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My wife started cramping in bed. It must have been around midnight. I was asleep beside her. We didn’t know it then, but our daughter was already gone.

Emma was born May 7, 2017.

I remember confusion, not joy or fear, in the ambulance. I didn’t know what to expect. I didn’t even know we were having a girl. Jess was just four weeks from full term. I tried to be excited. To this day, my wife wonders if she was already in shock.

Hospital staff led us from the emergency room to a dimly lit chair in the maternity ward. A nurse who tried not to make eye contact moved the heartbeat monitor back and forth. The silence became unbearable. My wife began to panic. Our doctor arrived and confirmed our worst fear.

Time stood still the next two hours. A nurse named Jamie told us, “you’ll want to hold the baby.” I stepped out of the operating room as my wife took the epidural. After the c-section, they placed her on a tray with glass walls. I stole a glance at her little pink hat.

In the next room, they brought her to us all cleaned up. She was purple and warm. Thin hair. A tiny nose. Her mother’s cheeks. She looked like me with her hands swaddled inside a blanket. I couldn’t let her go. I shook and wept.

We were numb for days and weeks, and filled with fear and confusion for months. Our doctor said the c-section allowed for a clear determination of the cause of death: a placental abruption. It happens most often when the body experiences trauma. Our doctor mentioned car crashes as an example that only left us feeling more confused. The placenta that nurtured our Emma just separated while we slept. We strived in every way for a healthy pregnancy. There was no trauma and, ultimately, no suitable explanation for our loss. We were told: “sometimes it just happens.” Two-thirds of parents like us get that line.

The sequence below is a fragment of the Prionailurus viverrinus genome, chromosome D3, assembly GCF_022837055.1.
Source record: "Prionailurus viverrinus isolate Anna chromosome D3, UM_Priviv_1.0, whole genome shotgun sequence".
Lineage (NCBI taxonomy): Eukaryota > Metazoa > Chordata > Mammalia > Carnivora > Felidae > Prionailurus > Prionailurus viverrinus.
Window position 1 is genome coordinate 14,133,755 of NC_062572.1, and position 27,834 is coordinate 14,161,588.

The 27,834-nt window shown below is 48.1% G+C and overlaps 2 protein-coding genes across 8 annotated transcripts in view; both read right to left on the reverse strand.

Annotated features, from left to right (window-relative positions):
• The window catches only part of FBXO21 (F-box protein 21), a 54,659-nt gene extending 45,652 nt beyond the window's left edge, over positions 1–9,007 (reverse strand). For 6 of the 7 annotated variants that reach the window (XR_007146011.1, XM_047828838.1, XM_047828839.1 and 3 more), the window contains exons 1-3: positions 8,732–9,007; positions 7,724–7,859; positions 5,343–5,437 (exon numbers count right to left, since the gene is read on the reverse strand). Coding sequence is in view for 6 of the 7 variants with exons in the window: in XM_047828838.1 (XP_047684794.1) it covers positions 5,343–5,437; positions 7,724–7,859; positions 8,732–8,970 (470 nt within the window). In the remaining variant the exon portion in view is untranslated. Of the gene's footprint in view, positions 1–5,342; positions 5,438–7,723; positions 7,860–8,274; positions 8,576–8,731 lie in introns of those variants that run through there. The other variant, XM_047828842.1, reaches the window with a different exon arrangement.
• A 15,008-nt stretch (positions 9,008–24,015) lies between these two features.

Before my wife had to see them, I signed forms marking our daughter’s birth and death. Then I picked a funeral home, later an urn, cared for my wife and ignored everything else. We couldn’t have felt more alone, even surrounded by family.

We got pregnant, again. The first time we saw our rainbow baby, just a blurb on a sonogram image, the ultrasound machine generated an expected due of May 7 — the anniversary of our Emma’s birth. That panic washed over me again.

Nine nervous months passed. The 36th week may have been the toughest. A week later Ben was born. We had trouble, for a while, telling people that he was a little brother. We didn’t want to cause anyone the discomfort of knowing what happened to us, simply because they were being polite. But that feeling, like our fear and loathing over the loss of our only daughter, is passing.

It’s through the support of the wonderful people who have shared our loss and love that we get by each day. That’s why the work of the Star Leagacy Foundation and this walk in Columbus is so important to us. For a stroll around the park at Lydie’s Loop, we can’t think of anyone but our daughter. And it fills our hearts to know so many of our friends and family carry her memory.

This post has been largely adapted from testimony I gave to the Ohio House in March in support of House Bill 507. This legislation urged by our frineds Justin and Heather Welliver of the Ohio chapter of the Star Legacy Foundation would provide a one-time tax credit to the parents of stillborn children.

We hope this legislation and the work of the foundation bring comfort to grieving parents and urgency to those in a position to end stillbirth.

We thank you for your support,

Doug and Jessica Livingston

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